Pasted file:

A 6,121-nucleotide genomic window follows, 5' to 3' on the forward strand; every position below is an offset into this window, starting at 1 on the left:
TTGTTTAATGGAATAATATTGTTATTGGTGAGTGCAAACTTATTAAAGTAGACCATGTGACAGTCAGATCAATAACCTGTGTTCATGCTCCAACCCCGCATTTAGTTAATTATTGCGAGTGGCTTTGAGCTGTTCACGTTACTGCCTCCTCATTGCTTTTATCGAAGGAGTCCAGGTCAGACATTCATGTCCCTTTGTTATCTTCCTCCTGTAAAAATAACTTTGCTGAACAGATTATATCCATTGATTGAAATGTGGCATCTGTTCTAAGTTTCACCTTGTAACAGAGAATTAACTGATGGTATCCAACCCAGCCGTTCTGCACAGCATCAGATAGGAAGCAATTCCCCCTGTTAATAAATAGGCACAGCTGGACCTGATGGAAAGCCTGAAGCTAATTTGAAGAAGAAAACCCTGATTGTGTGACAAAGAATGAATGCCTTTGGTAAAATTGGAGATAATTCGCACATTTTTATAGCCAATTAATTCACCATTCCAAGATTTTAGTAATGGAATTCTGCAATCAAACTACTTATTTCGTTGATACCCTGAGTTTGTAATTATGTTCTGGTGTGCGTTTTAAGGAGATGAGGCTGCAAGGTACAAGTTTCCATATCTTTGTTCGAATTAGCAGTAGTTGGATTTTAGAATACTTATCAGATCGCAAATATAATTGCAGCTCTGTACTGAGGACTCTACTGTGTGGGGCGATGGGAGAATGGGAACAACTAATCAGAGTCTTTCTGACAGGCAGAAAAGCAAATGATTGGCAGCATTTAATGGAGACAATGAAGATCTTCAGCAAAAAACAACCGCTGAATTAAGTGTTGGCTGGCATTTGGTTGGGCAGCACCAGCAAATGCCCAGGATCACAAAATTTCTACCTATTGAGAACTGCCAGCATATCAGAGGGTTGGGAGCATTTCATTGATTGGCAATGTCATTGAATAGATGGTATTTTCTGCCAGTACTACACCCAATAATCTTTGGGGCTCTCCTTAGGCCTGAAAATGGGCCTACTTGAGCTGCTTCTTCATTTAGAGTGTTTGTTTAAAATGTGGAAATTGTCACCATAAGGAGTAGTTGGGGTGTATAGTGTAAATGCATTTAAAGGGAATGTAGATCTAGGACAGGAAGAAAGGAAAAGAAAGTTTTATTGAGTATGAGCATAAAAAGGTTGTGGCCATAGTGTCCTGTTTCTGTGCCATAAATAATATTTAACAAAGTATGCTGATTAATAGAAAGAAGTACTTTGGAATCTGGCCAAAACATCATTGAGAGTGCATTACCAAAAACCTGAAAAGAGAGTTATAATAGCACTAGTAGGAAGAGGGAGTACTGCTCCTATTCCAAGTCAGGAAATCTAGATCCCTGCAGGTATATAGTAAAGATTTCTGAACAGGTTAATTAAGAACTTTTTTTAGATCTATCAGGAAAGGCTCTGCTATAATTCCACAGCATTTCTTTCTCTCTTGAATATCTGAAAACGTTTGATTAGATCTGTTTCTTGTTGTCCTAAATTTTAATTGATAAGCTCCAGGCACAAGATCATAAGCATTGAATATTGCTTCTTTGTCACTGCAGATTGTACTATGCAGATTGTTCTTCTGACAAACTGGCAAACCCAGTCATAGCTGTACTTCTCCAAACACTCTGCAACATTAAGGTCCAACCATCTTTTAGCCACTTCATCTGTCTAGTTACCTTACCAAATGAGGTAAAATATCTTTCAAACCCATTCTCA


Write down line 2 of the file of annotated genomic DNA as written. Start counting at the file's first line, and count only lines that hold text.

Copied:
TTGTTTAATGGAATAATATTGTTATTGGTGAGTGCAAACTTATTAAAGTAGACCATGTGACAGTCAGATCAATAACCTGTGTTCATGCTCCAACCCCGCATTTAGTTAATTATTGCGAGTGGCTTTGAGCTGTTCACGTTACTGCCTCCTCATTGCTTTTATCGAAGGAGTCCAGGTCAGACATTCATGTCCCTTTGTTATCTTCCTCCTGTAAAAATAACTTTGCTGAACAGATTATATCCATTGATTGAAATGTGGCATCTGTTCTAAGTTTCACCTTGTAACAGAGAATTAACTGATGGTATCCAACCCAGCCGTTCTGCACAGCATCAGATAGGAAGCAATTCCCCCTGTTAATAAATAGGCACAGCTGGACCTGATGGAAAGCCTGAAGCTAATTTGAAGAAGAAAACCCTGATTGTGTGACAAAGAATGAATGCCTTTGGTAAAATTGGAGATAATTCGCACATTTTTATAGCCAATTAATTCACCATTCCAAGATTTTAGTAATGGAATTCTGCAATCAAACTACTTATTTCGTTGATACCCTGAGTTTGTAATTATGTTCTGGTGTGCGTTTTAAGGAGATGAGGCTGCAAGGTACAAGTTTCCATATCTTTGTTCGAATTAGCAGTAGTTGGATTTTAGAATACTTATCAGATCGCAAATATAATTGCAGCTCTGTACTGAGGACTCTACTGTGTGGGGCGATGGGAGAATGGGAACAACTAATCAGAGTCTTTCTGACAGGCAGAAAAGCAAATGATTGGCAGCATTTAATGGAGACAATGAAGATCTTCAGCAAAAAACAACCGCTGAATTAAGTGTTGGCTGGCATTTGGTTGGGCAGCACCAGCAAATGCCCAGGATCACAAAATTTCTACCTATTGAGAACTGCCAGCATATCAGAGGGTTGGGAGCATTTCATTGATTGGCAATGTCATTGAATAGATGGTATTTTCTGCCAGTACTACACCCAATAATCTTTGGGGCTCTCCTTAGGCCTGAAAATGGGCCTACTTGAGCTGCTTCTTCATTTAGAGTGTTTGTTTAAAATGTGGAAATTGTCACCATAAGGAGTAGTTGGGGTGTATAGTGTAAATGCATTTAAAGGGAATGTAGATCTAGGACAGGAAGAAAGGAAAAGAAAGTTTTATTGAGTATGAGCATAAAAAGGTTGTGGCCATAGTGTCCTGTTTCTGTGCCATAAATAATATTTAACAAAGTATGCTGATTAATAGAAAGAAGTACTTTGGAATCTGGCCAAAACATCATTGAGAGTGCATTACCAAAAACCTGAAAAGAGAGTTATAATAGCACTAGTAGGAAGAGGGAGTACTGCTCCTATTCCAAGTCAGGAAATCTAGATCCCTGCAGGTATATAGTAAAGATTTCTGAACAGGTTAATTAAGAACTTTTTTTAGATCTATCAGGAAAGGCTCTGCTATAATTCCACAGCATTTCTTTCTCTCTTGAATATCTGAAAACGTTTGATTAGATCTGTTTCTTGTTGTCCTAAATTTTAATTGATAAGCTCCAGGCACAAGATCATAAGCATTGAATATTGCTTCTTTGTCACTGCAGATTGTACTATGCAGATTGTTCTTCTGACAAACTGGCAAACCCAGTCATAGCTGTACTTCTCCAAACACTCTGCAACATTAAGGTCCAACCATCTTTTAGCCACTTCATCTGTCTAGTTACCTTACCAAATGAGGTAAAATATCTTTCAAACCCATTCTCA